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Has it been shown whether there is a finite or infinite number of Pythagorean triples whose smallest two numbers differ by 1?

In either case I’d appreciate a link to the proof.

Edit: thank you all for your answers. Would it also be possible to determine for which triples the smallest number is prime?

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Have you heard of Pell's equation? – JimmyK4542 Aug 10 '14 at 18:48
Yes. I'm asking for solutions to the equation x^2+(x+1)^2=y^2 – Matheo Aug 10 '14 at 18:50
My answer now replies to the edited question, too. – Jack D'Aurizio Aug 10 '14 at 19:36
up vote 17 down vote accepted

There is an infinite number of such pythagorean triples. Any primitive pythagorean triple $(a,b,c)$ with $a^2+b^2=c^2$ (are we are looking for primitive triples since we want $a$ and $b$ consecutive) is of the form: $$ a=p^2-q^2,\qquad b=2pq,\qquad c=p^2+q^2 $$ with $p$ and $q$ coprime and not both odd. So we are looking for integer solutions of: $$ p^2-2pq-q^2 =\pm 1,$$ or: $$ (p-q)^2 - 2q^2 = \pm 1.$$ However we know that the Pell equation $A^2-nB^2=1$ has an infinite number of integer solutions $(A,B)$ for every $n$ that is not a square, hence we can find "consecutive" pythagorean triples from the solutions of $$ A^2 - 2B^2 = 1,\tag{1}$$ for istance. $(A,B)=(3,2)$ is the minimal solution of $(1)$, giving $(p,q)=(5,2)$, hence the triple $(20,21,29)$. The next solution can be found by expanding: $$ (3+2\sqrt{2})^2 = 17+12\sqrt{12},$$ hence $(p,q)=(29,12)$ gives the triple $(696,697,985)$ and so on.

In general, we can see that all the solutions depends on the convergents of the continued fraction of $\sqrt{2}$, i.e. on the Pell sequence: $$ (p,q) = (P_n,P_{n+1}),$$ from which:

$$ (a_n,b_n) = (2P_nP_{n+1},P_{n+1}^2-P_{n}^2) = (2P_n P_{n+1},2P_nP_{n+1}+(-1)^n),$$


$$P_n = \frac{1}{2\sqrt{2}}\left((1+\sqrt{2})^n-(1-\sqrt{2})^n\right).$$

Since neither $2P_n P_{n+1}$ or $P_{n+1}^2-P_{n}^2$ may be primes if $n> 1$, the only "consecutive" pythagorean triple with the smallest element being a prime is $(3,4,5)$.

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Of course, $(3,4,5)$ with $(A,B)=(1,0), (p,q)=(2,1)$ is truly the "minimum" solution of $(1)$, unless $B$ must be among the positive integers... – abiessu Oct 9 '14 at 17:11

Let's suppose $(x,x+1,y)$ is a Pythagorean triple. Then:

$x^2+(x+1)^2 = y^2$

$2x^2+2x+1 = y^2$

$4x^2+4x+2 = 2y^2$

$(2x+1)^2 + 1 = 2y^2$

$(2x+1)^2 - 2y^2 = -1$

This is now a negative Pell's Equation for which there are infinitely many solutions. See this question for details.

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Cheap version: we get triples $(x,y,z)$ such that $y=x+1$ and $x^2 + y^2 = z^2,$ with $$ (3 ,4,5 ) $$ $$ (20 ,21,29 ) $$ $$ ( 119,120, 169 ) $$ $$ (696 ,697, 985 ) $$ $$ (4059 , 4060,5741 ) $$ $$ (23660 ,23661,33461 ) $$ $$ (137903 ,137904,195025 ) $$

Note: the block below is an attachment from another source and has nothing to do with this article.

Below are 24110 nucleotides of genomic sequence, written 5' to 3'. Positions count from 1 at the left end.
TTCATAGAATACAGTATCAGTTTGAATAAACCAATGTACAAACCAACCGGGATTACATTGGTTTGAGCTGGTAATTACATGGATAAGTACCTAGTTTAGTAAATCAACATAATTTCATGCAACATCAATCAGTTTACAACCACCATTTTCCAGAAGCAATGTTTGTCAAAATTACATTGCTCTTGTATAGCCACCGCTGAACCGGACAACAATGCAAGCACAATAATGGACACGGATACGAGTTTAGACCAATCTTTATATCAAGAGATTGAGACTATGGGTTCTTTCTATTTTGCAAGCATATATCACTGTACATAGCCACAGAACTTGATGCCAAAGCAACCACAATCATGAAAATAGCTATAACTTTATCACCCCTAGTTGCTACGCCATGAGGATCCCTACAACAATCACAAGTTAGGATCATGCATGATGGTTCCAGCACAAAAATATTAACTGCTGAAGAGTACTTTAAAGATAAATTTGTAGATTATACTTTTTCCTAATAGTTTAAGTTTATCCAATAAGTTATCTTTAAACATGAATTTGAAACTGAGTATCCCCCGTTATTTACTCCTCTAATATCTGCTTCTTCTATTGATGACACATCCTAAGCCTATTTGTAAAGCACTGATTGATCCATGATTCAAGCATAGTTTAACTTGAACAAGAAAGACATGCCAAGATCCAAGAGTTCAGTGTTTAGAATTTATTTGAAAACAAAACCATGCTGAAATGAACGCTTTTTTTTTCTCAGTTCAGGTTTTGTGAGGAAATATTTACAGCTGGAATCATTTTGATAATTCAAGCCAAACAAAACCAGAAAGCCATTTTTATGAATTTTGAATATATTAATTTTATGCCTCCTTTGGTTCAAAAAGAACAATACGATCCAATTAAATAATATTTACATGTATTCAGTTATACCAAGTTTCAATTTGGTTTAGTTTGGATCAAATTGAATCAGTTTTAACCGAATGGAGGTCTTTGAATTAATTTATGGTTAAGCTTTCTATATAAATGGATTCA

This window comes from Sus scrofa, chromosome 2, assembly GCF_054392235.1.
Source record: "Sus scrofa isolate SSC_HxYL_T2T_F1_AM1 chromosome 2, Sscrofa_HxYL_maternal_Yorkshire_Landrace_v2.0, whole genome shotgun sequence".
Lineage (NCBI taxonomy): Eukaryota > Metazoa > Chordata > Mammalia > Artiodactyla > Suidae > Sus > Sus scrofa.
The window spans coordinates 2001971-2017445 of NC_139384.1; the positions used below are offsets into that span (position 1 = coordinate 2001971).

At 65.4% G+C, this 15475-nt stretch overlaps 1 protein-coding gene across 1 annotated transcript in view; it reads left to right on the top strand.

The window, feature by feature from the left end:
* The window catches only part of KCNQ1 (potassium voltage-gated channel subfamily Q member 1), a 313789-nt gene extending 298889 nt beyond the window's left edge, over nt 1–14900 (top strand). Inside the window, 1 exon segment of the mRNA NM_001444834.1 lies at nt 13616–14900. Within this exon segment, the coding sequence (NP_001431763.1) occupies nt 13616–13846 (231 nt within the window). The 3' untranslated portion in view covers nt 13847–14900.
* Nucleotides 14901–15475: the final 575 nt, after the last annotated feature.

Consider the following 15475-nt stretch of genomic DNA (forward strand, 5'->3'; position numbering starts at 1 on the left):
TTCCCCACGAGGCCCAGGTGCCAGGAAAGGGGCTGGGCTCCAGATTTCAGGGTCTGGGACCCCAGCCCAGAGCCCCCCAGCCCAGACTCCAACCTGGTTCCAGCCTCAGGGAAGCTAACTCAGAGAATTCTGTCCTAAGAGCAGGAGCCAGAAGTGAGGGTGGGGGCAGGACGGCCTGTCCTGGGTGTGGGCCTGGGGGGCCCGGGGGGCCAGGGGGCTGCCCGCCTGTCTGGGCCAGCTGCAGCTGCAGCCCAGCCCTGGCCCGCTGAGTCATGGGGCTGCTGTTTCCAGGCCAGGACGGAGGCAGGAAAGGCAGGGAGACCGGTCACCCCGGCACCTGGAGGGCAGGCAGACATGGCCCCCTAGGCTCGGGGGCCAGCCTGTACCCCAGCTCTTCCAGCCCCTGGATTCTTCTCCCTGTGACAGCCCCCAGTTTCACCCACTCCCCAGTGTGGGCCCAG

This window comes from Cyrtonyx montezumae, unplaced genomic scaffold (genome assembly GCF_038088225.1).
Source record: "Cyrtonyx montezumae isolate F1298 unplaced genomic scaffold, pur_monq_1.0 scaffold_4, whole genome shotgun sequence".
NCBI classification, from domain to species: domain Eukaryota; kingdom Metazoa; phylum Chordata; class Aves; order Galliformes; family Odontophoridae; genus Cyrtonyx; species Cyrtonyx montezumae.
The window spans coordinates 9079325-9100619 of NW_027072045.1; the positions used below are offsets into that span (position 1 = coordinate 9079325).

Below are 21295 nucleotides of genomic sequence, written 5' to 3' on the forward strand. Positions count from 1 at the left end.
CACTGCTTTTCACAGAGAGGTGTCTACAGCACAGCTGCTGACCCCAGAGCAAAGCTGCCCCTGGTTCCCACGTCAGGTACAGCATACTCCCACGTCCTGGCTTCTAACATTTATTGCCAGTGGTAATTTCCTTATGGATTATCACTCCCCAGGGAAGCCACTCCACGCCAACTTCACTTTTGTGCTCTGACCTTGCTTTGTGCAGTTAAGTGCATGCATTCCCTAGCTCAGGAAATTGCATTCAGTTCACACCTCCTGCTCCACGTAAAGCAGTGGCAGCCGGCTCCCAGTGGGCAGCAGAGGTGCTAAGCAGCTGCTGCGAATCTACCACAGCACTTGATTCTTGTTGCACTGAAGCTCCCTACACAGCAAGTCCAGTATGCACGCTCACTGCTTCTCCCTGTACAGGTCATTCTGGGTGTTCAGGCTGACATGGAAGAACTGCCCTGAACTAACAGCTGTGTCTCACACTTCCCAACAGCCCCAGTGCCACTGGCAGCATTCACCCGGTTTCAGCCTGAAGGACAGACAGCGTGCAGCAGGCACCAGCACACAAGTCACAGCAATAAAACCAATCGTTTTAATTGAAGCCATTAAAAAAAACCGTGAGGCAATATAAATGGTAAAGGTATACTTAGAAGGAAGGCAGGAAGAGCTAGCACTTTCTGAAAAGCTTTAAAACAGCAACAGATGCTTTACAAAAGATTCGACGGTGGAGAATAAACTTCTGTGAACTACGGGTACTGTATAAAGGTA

That is, $(x_n, y_n,z_n)$ such that $$ x_{n+2} = 6 x_{n+1} - x_n +2, $$ but $$ y_{n+2} = 6 y_{n+1} - y_n -2, $$ and $$ z_{n+2} = 6 z_{n+1} - z_n . $$

If you put them the way I had them at first, odd first and even second, you get a $4 (-1)^n$ addend that I thought was a bit too much work.

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Pythagorean triplets are of the form:

$$c = k(m^2+n^2) \hspace{1cm} b = 2kmn \hspace{1cm} a = k(m^2-n^2)$$

Where $k,m,n \in \mathbb{Z}^+$ so that:

$$c^2 = a^2 + b^2$$

You want $|a-b| = 1$ or equivalently, that: $k·|m^2-n^2-2mn| = 1$. So $k=1$ and $(m-n)^2-2n^2 = \pm 1$

Let $x = (m-n)$ and $y = n$. Then you have the equation $x^2-2y^2 =\pm 1$.

This is an example of what is called Pell's Equation and it has infinitely many positive integer solutions, so yes. There are infinitely many pythagorean triplets the sides of wich differ by a unit.

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You could trivially extend this to say that there are infinite number of triples that differ by $k$ units by simply multiplying each solution from this Pell's Equation by $k$, right? – corsiKa Aug 10 '14 at 19:44

Such a triple will be primitive. Thus there exist relatively prime integers $r$ and $s$, of opposite parity, such that the triple is given by $(r^2-s^2,2rs,r^2+s^2)$.

So we want $2rs-(r^2-s^2)=\pm 1$. This can be rewritten as $$(r+s)^2-2r^2=\pm 1.$$ Each of these Pell equations has infinitely many solutions.

Wikipedia has a reasonable discussion of Pell equations. One can give a recurrence that will generate all solutions. One can even give an explicit but not very useful "closed form" formula that will yield all solutions.

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DISCLAIMER: This answers the different question of having any two sides differ by $1$. This solution has the hypotenuse and one leg differing by $1$. It is nice in its own right, though.

There is a particularly simple family of solutions:

Choose any odd integer $a>1$. Then define $b=(a^2-1)/2$ and $c=(a^2+1)/2$. Then we have $$ \begin{align} a^2+b^2&=a^2+\frac{a^4-2a^2+1}{4}\\ &=\frac{a^4+2a^2+1}{4}\\ &=c^2 \end{align} $$ as desired. For instance this produces $a=5,b=12,c=13$ and so on.

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This is for the big number and one of the smallest to differ by one. – Darth Geek Aug 10 '14 at 18:59
@DarthGeek: You are right, sorry! – String Aug 10 '14 at 19:00

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